Avalanche: Girdwood

Location: Crow Creek Area

Route & General Observations

Went up to Crow Creek to check out conditions after reports of recent avalanche activity. We found a lot of recent avalanches and a very weak snowpack structure.

Avalanche Details
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Trigger NaturalRemote Trigger Unknown
Avalanche Type Soft SlabAspect Northwest
Elevation 3000ftSlope Angleunknown
Crown DepthunknownWidth 1000ft
Vertical Rununknown  
Avalanche Details

Many avalanches in the area. The largest appeared to be 1000'+ wide and to have released on layer of facets on top of the Thanksgiving crust. Most of the activity was in areas that likely saw recent wind loading on Thursday.

Red Flags
Red flags are simple visual clues that are a sign of potential avalanche danger. Please record any sign of red flags below.
Obvious signs of instability
Recent Avalanches?Yes
Collapsing (Whumphing)?Yes
Cracking (Shooting cracks)?No
Observer Comments

We triggered 3 large collapses in the area where we stopped to dig a pit. Luckily it was low angle and there was no connected terrain above us, otherwise it seemed likely we could have remote triggered an avalanche.

Weather & Snow Characteristics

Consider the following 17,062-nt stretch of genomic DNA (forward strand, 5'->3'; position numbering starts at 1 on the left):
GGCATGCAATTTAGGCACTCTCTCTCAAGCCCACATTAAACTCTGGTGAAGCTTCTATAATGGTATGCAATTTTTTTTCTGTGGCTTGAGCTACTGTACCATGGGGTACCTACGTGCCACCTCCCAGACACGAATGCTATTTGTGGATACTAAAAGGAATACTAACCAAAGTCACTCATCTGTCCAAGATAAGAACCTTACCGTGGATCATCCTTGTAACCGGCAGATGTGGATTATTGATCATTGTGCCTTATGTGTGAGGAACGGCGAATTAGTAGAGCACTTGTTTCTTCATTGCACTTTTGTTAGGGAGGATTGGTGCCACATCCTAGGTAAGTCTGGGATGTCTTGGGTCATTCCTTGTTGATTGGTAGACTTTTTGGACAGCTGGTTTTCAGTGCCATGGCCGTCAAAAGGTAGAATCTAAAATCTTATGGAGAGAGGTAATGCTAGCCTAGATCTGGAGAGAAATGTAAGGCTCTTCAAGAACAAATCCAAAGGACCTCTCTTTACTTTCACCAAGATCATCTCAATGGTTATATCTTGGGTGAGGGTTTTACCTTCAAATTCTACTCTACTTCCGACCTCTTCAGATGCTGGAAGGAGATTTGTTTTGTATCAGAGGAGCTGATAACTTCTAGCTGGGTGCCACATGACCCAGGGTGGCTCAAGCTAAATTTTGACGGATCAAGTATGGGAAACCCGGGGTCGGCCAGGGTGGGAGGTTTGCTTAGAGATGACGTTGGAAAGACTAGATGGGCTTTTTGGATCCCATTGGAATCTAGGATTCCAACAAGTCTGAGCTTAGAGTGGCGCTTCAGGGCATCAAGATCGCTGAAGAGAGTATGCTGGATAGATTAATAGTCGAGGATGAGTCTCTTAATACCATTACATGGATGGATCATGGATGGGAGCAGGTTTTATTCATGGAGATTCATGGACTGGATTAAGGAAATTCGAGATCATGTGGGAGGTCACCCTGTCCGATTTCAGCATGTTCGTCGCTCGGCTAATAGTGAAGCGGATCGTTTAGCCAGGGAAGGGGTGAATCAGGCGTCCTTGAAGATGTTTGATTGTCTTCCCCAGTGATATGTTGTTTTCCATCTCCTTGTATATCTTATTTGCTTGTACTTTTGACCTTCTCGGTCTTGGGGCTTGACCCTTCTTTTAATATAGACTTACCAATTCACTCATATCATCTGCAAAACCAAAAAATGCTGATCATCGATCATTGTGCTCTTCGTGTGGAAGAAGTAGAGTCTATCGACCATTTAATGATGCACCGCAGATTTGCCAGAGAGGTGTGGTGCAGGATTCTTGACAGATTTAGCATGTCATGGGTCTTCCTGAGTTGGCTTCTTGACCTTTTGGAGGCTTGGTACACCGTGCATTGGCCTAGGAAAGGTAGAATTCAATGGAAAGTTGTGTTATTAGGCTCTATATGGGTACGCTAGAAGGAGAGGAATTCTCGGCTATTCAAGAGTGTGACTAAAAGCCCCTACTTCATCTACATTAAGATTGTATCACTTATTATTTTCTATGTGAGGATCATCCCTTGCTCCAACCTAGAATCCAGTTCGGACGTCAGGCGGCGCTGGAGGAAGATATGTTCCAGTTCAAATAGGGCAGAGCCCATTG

Please provide details to help us determine the weather and snowpack during the time this observation took place.

Valley fog with clear skies above, felt like a temperature inversion. Calm wind where we skied but there was some active wind transport on the high peaks in area in the morning.

Snow surface

The surface snow was faceting out under the clear skies and cold temperatures. There was a new layer of surface hoar on top. Boot penetration was 3'+.


We found about 30cm (12") of decomposing new snow on the surface. Underneath the snowpack was weak but pretty rightside up until a layer of well developed facets about 65 cm deep. These facets were 1-2 mm and sitting on top of a melt freeze crust. We had ECT N's with moderate strength on the storm snow interfaces in the upper snowpack. On the facet layer we had to slam on the shovel after the test (ECT P 32) to get it to go, but it propagated with a sudden collapse once we initiated the failure. We followed up with a propagation saw test (PST 25/100 END), which indicated that the weak layer is reactive and capable of easily propagating a failure.

Photos & Video
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